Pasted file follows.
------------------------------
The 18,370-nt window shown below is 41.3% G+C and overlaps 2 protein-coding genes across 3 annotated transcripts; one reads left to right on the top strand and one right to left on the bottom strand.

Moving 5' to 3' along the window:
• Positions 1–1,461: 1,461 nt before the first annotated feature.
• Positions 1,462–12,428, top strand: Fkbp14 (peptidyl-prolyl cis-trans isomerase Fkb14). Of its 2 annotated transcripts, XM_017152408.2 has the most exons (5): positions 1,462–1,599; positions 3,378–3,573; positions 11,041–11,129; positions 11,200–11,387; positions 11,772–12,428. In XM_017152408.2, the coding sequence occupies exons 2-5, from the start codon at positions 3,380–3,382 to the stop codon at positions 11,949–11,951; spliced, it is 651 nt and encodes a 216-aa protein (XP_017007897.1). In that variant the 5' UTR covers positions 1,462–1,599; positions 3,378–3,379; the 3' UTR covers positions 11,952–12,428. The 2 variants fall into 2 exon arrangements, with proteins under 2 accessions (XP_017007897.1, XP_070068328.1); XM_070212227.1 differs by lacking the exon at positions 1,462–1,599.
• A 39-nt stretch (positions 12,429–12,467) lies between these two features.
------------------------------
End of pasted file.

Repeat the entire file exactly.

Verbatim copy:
The 18,370-nt window shown below is 41.3% G+C and overlaps 2 protein-coding genes across 3 annotated transcripts; one reads left to right on the top strand and one right to left on the bottom strand.

Moving 5' to 3' along the window:
• Positions 1–1,461: 1,461 nt before the first annotated feature.
• Positions 1,462–12,428, top strand: Fkbp14 (peptidyl-prolyl cis-trans isomerase Fkb14). Of its 2 annotated transcripts, XM_017152408.2 has the most exons (5): positions 1,462–1,599; positions 3,378–3,573; positions 11,041–11,129; positions 11,200–11,387; positions 11,772–12,428. In XM_017152408.2, the coding sequence occupies exons 2-5, from the start codon at positions 3,380–3,382 to the stop codon at positions 11,949–11,951; spliced, it is 651 nt and encodes a 216-aa protein (XP_017007897.1). In that variant the 5' UTR covers positions 1,462–1,599; positions 3,378–3,379; the 3' UTR covers positions 11,952–12,428. The 2 variants fall into 2 exon arrangements, with proteins under 2 accessions (XP_017007897.1, XP_070068328.1); XM_070212227.1 differs by lacking the exon at positions 1,462–1,599.
• A 39-nt stretch (positions 12,429–12,467) lies between these two features.